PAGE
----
11. Josh Reddick. Josh would be higher if he had been knocking in more runs. He has been solid to spectacular in the field and his .331 / .384 / .850 slash is part of a big comeback year for him.
  12. Jake Marisnick. This high? Well, he will sink a bit along the way (his .398 BABIP is unsustainable). But he has been clutch both at the bat and the field and if he can keep that .292 BA from falling below – say .250, he will continue to get quite a bit of playing time.
  13. Will Harris. He’s been pitching in the shadows of Osuna and Pressly, but pitching very well after a so-so 2018. Harris has a 1.08 ERA and even more important he has not allowed any of the 6 runners he has inherited to score. He is an important bridge to the last two innings.
  14. Jose Altuve. 14th best? Really, Dan P? Well he certainly has had a rough start to the season compared to most of his seasons. Outside of a nutty 5 games where he launched 6 HRs, he has been one of the weaker offensive players on the team. Hopefully, this means he will come off the IL and trend back to his norm.
  15. Brad Peacock. He’s had two bad starts and six that were good or very good. He has been a little less consistent than the starters ahead of him, but a 5-2 record with a 3.59 ERA is solid from a guy who was pulled out of the bullpen to start this season.
  16. Hector Rondon. He has not pitched in as many high leverage spots as the guys ahead of him in the bullpen, but Rondon has responded well with a 2.30 ERA and allowing only 2 of the 7 runners he inherited to score.
  17. Collin McHugh. This sounds like a broken record, but most of McHugh’s starts were good. He had two horrendous starts out of his last four that got him dropped from the rotation. He has been a good soldier and gone to the bullpen and did well in a couple tries so far.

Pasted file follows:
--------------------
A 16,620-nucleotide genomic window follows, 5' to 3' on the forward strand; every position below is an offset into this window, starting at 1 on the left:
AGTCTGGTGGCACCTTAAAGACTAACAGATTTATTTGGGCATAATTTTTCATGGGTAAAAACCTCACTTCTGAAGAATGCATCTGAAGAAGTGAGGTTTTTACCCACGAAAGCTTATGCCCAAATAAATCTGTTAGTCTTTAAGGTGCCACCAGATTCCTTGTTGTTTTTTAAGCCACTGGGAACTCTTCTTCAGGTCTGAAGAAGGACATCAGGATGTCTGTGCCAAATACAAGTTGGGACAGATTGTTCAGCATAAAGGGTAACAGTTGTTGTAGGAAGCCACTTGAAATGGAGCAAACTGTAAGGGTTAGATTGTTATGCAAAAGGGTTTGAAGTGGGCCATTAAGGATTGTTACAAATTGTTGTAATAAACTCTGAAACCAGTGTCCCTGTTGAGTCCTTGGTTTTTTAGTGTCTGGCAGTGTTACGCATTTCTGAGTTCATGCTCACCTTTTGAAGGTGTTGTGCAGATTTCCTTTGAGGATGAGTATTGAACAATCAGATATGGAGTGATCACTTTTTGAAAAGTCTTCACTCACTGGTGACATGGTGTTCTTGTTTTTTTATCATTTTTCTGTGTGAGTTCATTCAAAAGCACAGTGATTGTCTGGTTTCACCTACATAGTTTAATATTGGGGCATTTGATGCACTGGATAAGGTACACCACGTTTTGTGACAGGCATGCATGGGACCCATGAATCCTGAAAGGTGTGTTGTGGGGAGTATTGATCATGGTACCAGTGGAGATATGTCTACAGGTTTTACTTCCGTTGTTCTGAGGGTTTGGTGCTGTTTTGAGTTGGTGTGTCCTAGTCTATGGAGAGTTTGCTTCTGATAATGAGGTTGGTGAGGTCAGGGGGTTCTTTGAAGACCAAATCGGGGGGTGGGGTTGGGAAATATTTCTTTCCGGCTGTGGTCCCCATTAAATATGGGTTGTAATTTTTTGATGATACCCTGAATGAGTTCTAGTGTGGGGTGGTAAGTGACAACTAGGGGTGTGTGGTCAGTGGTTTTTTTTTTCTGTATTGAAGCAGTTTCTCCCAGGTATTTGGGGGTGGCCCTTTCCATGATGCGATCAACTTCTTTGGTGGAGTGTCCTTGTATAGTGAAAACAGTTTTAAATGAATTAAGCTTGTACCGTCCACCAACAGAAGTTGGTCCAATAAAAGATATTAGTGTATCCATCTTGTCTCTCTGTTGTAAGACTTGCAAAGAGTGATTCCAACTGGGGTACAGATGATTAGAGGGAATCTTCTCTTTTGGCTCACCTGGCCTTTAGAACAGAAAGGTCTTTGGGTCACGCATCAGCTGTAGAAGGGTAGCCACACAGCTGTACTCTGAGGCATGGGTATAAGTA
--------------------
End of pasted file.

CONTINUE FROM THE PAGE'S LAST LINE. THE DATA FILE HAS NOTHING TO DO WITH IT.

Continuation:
18. Yuli Gurriel. In 2018, Yuli’s overall numbers were meh for a corner infielder, but because he was insane with RISP (.403 BA/1.052 OPS) and insaner with 2 outs RISP (.417 BA/ 1.179 OPS) all was forgiven. This season he has been ineffective most of the time and worse with RISP (.205/.622) and 2 outs RISP (.211/.654). Maybe this is the eventual spot for Yordan Alvarez.
  19. Aledmys Diaz. After a horrendous start, he has gotten better as he has had more consistent ABs and is currently hitting .266 BA / .826 OPS. His 21 RBIs in only 79 ABs is pretty impressive.
  20. Josh James. There is a good chance James was not ready for the season after being injured in training camp and he stumbled along in April, ballooning to a 7.90 ERA. Since then he has had 6 scoreless appearances – 10 innings, 13 Ks, 3 hits and got the win in Boston after a solid 3 inning outing there. His ERA has been on the decline and sits at 4.56 now.